|Walk:||Mosergh Farm, Whiteside Pike, Todd Fell, Capplebarrow, Ancrow Brow, Bannisdale Head, Long Crag, White Howe, Lamb Pasture, Bannisdale High Bridge|
|Start Point:||Grass verge on road off A6||Grid Ref:||SD 530 999|
|Distance:||11 miles||Ascent:||2,340 feet|
|Weather:||A sunny day with a cold wind on the fell tops|
9 members of our group and 4 members of the Summit Good 20s and 30s Ramblers group for the Cumbria area.
|Comments:||With the number of cars that arrived it was fortunate that part of the road, just before the turning to Mosergh Farm, had been widened enough to allow cars space to park. Setting off in the sunshine and with hardly a breath of wind I couldn't believe the difference to the previous day. After visiting the substantial cairn on Whiteside Pike we made our way to the wall separating us from Todd Fell. At this point 4 members of the group opted for the easier route skirting Todd Fell and avoiding climbing two walls and a fence. The first wall was a simple climb as the protruding stones provided foot holds and the stones on the top of the wall have been replaced by flat stone, making this almost a wall stile. Exiting this fell requires navigating a repaired wall with a fence on the top. In fact the fence made it easier to climb over this wall. As this is open access land and there is a clear footpath on both sides of the wall it is difficult to understand the reasoning? From this point the fence is followed most of the way to the high point just after Ancrow Brow before crossing Bannisdale Head to Long Crag. The extensive peat bog was quite easy to navigate but the following marshy area needed quite a detour. After crossing the ladder stile we visited the outlying fell of Long Crag before making our way on to White Howe with its distinctive trig point. Following the path over its twin summit we navigated the steep descent and boggy ground to reach the foot of Lamb Pasture. Here the terrain became rougher underfoot until we were descending to join the farm track. This led us past Thorn Cottage and through fields back to the cars.|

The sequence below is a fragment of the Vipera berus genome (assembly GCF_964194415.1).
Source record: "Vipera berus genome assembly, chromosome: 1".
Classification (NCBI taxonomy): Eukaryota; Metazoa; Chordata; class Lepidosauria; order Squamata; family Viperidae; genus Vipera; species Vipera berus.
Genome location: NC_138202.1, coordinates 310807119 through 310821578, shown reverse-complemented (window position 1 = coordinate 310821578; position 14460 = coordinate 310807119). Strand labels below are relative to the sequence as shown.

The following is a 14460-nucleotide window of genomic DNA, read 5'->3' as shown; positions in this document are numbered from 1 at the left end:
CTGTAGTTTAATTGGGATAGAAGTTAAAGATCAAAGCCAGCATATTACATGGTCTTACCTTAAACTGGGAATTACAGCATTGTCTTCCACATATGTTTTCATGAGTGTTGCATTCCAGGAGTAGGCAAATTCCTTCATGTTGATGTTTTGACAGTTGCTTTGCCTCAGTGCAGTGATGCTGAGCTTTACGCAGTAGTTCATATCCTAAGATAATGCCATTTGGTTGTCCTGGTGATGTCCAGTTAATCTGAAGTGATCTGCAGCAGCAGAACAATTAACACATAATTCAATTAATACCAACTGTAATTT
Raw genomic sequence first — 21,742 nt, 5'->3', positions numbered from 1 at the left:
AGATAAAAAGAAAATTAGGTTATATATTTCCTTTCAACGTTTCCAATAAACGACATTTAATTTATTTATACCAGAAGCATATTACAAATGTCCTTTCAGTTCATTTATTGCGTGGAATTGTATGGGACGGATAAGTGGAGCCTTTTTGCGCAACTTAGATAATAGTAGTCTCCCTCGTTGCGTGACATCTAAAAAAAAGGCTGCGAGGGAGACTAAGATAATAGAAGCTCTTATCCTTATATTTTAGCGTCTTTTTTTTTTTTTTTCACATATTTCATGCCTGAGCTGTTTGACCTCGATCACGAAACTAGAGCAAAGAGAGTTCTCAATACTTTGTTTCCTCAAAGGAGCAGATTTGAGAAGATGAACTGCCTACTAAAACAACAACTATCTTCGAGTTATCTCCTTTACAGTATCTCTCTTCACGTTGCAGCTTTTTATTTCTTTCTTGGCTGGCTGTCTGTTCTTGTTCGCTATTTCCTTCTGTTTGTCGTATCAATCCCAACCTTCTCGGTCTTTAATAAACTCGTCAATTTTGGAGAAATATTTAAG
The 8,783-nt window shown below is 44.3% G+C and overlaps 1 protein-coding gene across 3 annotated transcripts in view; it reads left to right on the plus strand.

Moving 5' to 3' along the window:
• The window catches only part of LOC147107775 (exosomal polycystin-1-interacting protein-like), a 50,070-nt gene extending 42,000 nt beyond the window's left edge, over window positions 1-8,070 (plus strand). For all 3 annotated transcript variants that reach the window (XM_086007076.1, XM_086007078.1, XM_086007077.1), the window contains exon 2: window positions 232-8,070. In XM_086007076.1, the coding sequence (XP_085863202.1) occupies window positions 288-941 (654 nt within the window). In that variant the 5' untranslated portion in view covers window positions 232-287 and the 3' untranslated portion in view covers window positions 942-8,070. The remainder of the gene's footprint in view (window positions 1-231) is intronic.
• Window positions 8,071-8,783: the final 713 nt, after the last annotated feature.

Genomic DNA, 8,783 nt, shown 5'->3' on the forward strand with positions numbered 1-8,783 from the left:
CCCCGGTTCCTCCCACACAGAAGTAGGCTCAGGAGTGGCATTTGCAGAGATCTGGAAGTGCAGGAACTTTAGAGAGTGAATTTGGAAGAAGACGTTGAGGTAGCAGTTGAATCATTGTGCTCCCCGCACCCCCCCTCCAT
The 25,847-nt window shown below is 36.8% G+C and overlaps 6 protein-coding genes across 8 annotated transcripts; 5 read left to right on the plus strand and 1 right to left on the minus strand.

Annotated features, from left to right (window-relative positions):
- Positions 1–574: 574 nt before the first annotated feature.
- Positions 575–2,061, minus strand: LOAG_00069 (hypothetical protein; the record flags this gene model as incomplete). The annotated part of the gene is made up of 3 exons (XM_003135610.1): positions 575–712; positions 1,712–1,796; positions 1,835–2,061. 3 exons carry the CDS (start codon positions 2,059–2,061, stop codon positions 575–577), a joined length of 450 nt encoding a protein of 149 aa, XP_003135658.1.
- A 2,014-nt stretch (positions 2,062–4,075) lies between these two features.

Scroll down to see photos of the walk
Setting out in glorious sunshine . . .
we reach Whiteside Pike . . .
with a well built cairn
Most of the group head for Todd Fell . . .
where a couple of rocks mark the summit . . .
which provides a good view up Longsleddale
Leaving the fell is an interesting exercise
It may be sunny but we soon feel the effects of the wind as we stop for our morning coffee break
At least this gate is accessible!
The fence leads us on . . .
but a detour is needed at the unnamed tarn
Ill Bell is just visible beyond Kentmere Pike, just to the right of centre
John leads the way . . .
from the rock . . .
to the peat bank - which is quite firm
Then it's over ladder stile . . .
to the rocky outcrop of Long Crag
Yet another climb alongside the wall . . .
takes us to White Howe . . .
which sports a trig point
Leaving White Howe's twin summit (1 foot lower than White Howe) . . .
we descend to a ridge that, evidently, has a 'pattern of irrigation channels'
Lamb Pasture, the last summit of the day . . .
provides views to the coast . . .
Lowbridge House in the trees,
and back up the Bannisdale valley
Making our way down to the road past Thorn Cottage . . .
we cross the River Mint on Bannisdale High Bridge
Walking through fields the sun highlights sections of the Howgills . . .
then a short section of road takes us back to the cars